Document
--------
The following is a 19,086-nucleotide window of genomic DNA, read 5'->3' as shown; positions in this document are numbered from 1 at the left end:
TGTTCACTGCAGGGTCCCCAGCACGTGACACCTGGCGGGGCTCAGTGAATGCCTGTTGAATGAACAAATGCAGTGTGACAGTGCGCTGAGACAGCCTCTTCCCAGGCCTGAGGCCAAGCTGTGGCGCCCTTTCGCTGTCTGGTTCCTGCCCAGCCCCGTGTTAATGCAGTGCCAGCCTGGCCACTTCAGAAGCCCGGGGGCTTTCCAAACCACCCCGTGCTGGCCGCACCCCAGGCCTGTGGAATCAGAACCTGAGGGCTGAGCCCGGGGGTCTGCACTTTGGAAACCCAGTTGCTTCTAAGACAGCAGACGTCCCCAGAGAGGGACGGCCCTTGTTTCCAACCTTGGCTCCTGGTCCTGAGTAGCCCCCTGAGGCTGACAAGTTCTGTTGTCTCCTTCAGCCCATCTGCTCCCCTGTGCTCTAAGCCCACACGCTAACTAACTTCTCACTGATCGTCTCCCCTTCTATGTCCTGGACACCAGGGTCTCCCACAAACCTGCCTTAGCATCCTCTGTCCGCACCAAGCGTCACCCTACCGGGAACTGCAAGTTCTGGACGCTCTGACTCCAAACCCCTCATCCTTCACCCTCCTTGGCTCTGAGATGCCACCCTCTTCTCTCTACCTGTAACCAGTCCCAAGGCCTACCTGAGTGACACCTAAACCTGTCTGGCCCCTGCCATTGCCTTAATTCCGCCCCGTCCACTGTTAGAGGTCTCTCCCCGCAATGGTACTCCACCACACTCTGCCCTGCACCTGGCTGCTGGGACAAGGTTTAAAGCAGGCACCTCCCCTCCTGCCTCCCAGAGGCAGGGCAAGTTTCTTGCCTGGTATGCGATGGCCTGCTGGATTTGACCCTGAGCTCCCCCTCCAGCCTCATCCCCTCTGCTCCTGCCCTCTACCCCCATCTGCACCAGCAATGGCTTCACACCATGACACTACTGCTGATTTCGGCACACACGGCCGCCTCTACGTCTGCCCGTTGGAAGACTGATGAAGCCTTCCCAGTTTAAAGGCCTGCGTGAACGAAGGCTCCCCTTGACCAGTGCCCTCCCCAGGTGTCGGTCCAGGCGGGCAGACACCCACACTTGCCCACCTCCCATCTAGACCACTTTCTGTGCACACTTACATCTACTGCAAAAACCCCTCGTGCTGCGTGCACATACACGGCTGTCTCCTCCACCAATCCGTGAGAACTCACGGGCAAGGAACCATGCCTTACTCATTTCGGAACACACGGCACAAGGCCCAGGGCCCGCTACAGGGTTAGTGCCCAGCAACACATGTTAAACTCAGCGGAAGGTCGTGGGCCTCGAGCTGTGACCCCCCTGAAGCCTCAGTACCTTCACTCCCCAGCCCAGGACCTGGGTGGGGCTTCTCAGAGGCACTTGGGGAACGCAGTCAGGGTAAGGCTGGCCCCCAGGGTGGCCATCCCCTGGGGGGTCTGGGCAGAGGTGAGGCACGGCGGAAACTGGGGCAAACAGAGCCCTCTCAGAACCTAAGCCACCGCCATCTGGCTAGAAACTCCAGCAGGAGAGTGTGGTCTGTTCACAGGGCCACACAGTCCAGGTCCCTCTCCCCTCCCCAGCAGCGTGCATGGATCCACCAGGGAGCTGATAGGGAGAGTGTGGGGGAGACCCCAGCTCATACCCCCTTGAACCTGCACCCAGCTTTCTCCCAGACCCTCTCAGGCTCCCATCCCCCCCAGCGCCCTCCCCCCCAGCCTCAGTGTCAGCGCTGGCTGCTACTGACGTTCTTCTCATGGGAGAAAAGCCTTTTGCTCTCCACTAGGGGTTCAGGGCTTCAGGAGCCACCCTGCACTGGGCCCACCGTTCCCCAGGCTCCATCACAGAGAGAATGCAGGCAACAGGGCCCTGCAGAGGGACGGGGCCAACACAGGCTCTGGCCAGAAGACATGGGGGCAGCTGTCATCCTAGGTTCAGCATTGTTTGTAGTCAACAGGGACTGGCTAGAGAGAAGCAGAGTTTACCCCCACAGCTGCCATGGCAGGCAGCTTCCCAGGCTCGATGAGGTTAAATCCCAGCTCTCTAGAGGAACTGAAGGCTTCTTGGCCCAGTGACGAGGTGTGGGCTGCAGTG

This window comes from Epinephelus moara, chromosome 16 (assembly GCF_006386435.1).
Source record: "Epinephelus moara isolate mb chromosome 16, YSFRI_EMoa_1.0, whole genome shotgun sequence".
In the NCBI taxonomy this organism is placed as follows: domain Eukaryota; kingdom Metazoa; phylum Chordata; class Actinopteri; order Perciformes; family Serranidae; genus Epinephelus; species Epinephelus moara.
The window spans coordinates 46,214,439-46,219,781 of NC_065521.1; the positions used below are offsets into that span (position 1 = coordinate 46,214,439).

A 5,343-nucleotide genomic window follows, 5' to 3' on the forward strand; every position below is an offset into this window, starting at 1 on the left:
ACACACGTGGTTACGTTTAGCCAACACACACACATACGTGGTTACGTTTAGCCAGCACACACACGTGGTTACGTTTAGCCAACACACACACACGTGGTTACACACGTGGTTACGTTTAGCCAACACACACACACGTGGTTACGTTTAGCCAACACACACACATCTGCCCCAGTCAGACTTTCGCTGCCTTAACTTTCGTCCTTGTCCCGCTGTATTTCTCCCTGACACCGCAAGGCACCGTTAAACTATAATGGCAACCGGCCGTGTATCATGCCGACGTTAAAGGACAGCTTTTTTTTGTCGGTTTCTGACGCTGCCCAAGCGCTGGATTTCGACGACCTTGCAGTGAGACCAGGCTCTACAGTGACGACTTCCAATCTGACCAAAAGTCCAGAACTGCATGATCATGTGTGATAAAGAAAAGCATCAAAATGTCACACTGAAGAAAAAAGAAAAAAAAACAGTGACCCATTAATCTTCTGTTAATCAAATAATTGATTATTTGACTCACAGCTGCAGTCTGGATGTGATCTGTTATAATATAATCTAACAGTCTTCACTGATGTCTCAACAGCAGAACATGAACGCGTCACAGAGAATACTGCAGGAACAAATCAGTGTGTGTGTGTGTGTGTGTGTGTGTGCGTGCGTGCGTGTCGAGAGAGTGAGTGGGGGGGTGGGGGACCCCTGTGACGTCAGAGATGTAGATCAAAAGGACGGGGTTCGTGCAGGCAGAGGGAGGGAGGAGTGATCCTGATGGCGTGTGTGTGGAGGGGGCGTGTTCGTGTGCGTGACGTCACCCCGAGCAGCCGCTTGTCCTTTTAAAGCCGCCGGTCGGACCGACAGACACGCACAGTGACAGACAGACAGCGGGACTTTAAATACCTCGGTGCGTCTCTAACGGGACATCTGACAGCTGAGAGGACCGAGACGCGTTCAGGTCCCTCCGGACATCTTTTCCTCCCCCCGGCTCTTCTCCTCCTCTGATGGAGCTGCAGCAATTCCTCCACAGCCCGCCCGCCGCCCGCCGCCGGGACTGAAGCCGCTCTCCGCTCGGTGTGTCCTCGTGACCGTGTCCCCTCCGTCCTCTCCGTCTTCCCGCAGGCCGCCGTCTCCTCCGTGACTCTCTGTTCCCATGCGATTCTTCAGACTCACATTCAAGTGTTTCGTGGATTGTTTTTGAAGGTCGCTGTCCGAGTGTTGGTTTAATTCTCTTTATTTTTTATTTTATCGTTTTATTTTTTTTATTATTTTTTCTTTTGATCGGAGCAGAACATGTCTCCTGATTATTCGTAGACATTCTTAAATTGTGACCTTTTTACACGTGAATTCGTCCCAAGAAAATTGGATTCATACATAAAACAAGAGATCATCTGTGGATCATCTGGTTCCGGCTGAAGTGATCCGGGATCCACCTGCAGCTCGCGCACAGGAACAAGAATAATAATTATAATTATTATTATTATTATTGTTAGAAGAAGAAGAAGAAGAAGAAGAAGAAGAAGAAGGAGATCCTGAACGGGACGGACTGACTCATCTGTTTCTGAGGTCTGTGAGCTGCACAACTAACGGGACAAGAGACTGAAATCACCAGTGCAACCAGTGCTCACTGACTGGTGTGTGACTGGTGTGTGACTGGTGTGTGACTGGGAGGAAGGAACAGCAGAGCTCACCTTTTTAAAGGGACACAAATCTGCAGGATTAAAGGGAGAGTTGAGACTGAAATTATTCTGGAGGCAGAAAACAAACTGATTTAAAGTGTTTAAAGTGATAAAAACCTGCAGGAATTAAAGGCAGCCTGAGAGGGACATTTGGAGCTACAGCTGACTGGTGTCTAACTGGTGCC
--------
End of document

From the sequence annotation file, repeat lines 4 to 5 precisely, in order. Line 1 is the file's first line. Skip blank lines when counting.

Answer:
Source record: "Epinephelus moara isolate mb chromosome 16, YSFRI_EMoa_1.0, whole genome shotgun sequence".
In the NCBI taxonomy this organism is placed as follows: domain Eukaryota; kingdom Metazoa; phylum Chordata; class Actinopteri; order Perciformes; family Serranidae; genus Epinephelus; species Epinephelus moara.